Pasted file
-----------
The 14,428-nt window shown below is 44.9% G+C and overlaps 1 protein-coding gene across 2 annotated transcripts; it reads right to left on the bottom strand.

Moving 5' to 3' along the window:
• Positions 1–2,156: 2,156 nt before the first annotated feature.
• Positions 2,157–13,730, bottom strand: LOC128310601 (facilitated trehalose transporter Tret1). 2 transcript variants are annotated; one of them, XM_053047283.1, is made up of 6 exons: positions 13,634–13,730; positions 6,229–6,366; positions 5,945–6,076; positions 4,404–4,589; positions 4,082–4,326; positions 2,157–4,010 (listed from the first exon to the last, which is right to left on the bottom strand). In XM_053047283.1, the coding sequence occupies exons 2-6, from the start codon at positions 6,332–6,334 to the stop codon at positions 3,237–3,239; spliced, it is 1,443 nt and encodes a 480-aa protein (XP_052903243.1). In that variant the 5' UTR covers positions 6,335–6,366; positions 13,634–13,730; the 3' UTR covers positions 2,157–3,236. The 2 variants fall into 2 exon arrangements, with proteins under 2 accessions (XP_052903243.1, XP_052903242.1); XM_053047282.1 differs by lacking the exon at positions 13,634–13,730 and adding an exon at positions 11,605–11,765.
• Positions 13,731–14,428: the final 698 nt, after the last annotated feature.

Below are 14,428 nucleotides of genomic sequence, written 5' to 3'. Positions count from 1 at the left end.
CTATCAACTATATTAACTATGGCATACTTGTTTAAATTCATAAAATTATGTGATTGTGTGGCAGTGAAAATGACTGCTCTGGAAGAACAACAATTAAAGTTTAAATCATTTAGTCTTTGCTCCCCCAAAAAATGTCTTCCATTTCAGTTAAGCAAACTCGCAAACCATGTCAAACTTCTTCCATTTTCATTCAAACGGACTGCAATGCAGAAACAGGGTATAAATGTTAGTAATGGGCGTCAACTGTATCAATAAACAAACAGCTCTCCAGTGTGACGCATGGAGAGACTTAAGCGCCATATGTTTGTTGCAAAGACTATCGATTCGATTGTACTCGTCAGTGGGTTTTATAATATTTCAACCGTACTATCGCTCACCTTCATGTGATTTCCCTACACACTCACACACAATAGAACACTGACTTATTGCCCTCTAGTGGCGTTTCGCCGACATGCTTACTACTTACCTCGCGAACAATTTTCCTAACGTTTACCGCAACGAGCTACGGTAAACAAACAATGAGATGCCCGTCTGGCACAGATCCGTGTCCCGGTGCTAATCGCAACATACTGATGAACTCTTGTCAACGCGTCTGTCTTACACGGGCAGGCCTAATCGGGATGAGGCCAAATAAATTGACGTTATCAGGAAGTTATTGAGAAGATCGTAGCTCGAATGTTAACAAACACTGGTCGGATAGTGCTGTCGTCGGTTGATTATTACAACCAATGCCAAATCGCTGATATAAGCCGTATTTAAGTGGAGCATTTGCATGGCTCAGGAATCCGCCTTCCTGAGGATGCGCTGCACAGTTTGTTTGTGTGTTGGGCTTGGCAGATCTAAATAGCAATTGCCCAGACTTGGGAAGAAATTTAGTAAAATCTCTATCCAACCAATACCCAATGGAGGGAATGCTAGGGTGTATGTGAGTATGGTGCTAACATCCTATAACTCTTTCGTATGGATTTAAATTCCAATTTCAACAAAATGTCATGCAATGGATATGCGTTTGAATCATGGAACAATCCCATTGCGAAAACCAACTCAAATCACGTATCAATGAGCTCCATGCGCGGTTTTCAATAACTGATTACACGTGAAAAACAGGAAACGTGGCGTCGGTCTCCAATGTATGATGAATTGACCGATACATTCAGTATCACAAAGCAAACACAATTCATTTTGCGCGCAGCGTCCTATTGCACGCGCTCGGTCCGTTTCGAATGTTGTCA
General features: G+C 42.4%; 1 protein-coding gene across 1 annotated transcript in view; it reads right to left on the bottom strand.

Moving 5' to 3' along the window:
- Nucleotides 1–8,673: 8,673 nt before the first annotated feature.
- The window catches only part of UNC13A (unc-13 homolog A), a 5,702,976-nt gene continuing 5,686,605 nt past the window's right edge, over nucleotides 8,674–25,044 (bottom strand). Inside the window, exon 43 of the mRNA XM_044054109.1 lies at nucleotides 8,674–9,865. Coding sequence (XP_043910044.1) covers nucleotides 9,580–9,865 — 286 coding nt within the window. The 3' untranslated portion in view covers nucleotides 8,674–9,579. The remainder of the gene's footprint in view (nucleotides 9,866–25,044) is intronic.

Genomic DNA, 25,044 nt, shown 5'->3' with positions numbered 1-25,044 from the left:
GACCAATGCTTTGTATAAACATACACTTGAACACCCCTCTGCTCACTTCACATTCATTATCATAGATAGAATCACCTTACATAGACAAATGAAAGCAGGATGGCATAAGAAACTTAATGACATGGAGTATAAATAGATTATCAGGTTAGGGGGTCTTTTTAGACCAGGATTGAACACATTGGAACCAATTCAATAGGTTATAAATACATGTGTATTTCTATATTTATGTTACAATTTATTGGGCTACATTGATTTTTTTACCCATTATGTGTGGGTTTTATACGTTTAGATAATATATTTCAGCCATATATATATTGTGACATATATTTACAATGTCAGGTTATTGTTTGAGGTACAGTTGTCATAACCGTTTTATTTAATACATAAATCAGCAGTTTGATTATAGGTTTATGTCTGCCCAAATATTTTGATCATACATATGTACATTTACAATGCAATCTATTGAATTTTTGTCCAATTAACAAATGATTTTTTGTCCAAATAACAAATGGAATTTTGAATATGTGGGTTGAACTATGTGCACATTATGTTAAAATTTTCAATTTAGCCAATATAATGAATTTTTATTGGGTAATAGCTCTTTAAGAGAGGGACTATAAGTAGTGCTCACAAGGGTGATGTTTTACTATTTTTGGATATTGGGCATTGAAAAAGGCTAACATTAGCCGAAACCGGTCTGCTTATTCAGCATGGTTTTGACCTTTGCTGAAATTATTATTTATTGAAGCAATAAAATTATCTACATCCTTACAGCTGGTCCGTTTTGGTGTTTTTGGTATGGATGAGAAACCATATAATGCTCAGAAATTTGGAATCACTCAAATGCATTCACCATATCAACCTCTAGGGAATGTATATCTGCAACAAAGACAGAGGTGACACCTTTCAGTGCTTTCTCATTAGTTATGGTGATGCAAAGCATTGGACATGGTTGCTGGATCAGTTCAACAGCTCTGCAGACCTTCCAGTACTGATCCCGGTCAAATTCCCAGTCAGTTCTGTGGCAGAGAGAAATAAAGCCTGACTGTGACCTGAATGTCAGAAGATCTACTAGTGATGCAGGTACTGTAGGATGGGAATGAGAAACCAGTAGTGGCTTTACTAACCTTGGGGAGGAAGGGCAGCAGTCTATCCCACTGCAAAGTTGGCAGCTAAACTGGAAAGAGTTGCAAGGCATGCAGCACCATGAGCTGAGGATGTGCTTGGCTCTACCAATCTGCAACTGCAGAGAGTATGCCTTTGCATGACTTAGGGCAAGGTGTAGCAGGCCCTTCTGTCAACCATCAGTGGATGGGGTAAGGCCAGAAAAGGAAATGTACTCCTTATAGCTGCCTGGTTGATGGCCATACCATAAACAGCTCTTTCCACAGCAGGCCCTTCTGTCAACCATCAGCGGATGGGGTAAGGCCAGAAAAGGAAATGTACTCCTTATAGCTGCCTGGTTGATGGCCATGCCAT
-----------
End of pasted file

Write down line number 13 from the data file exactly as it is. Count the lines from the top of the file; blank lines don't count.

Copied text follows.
GACCAATGCTTTGTATAAACATACACTTGAACACCCCTCTGCTCACTTCACATTCATTATCATAGATAGAATCACCTTACATAGACAAATGAAAGCAGGATGGCATAAGAAACTTAATGACATGGAGTATAAATAGATTATCAGGTTAGGGGGTCTTTTTAGACCAGGATTGAACACATTGGAACCAATTCAATAGGTTATAAATACATGTGTATTTCTATATTTATGTTACAATTTATTGGGCTACATTGATTTTTTTACCCATTATGTGTGGGTTTTATACGTTTAGATAATATATTTCAGCCATATATATATTGTGACATATATTTACAATGTCAGGTTATTGTTTGAGGTACAGTTGTCATAACCGTTTTATTTAATACATAAATCAGCAGTTTGATTATAGGTTTATGTCTGCCCAAATATTTTGATCATACATATGTACATTTACAATGCAATCTATTGAATTTTTGTCCAATTAACAAATGATTTTTTGTCCAAATAACAAATGGAATTTTGAATATGTGGGTTGAACTATGTGCACATTATGTTAAAATTTTCAATTTAGCCAATATAATGAATTTTTATTGGGTAATAGCTCTTTAAGAGAGGGACTATAAGTAGTGCTCACAAGGGTGATGTTTTACTATTTTTGGATATTGGGCATTGAAAAAGGCTAACATTAGCCGAAACCGGTCTGCTTATTCAGCATGGTTTTGACCTTTGCTGAAATTATTATTTATTGAAGCAATAAAATTATCTACATCCTTACAGCTGGTCCGTTTTGGTGTTTTTGGTATGGATGAGAAACCATATAATGCTCAGAAATTTGGAATCACTCAAATGCATTCACCATATCAACCTCTAGGGAATGTATATCTGCAACAAAGACAGAGGTGACACCTTTCAGTGCTTTCTCATTAGTTATGGTGATGCAAAGCATTGGACATGGTTGCTGGATCAGTTCAACAGCTCTGCAGACCTTCCAGTACTGATCCCGGTCAAATTCCCAGTCAGTTCTGTGGCAGAGAGAAATAAAGCCTGACTGTGACCTGAATGTCAGAAGATCTACTAGTGATGCAGGTACTGTAGGATGGGAATGAGAAACCAGTAGTGGCTTTACTAACCTTGGGGAGGAAGGGCAGCAGTCTATCCCACTGCAAAGTTGGCAGCTAAACTGGAAAGAGTTGCAAGGCATGCAGCACCATGAGCTGAGGATGTGCTTGGCTCTACCAATCTGCAACTGCAGAGAGTATGCCTTTGCATGACTTAGGGCAAGGTGTAGCAGGCCCTTCTGTCAACCATCAGTGGATGGGGTAAGGCCAGAAAAGGAAATGTACTCCTTATAGCTGCCTGGTTGATGGCCATACCATAAACAGCTCTTTCCACAGCAGGCCCTTCTGTCAACCATCAGCGGATGGGGTAAGGCCAGAAAAGGAAATGTACTCCTTATAGCTGCCTGGTTGATGGCCATGCCAT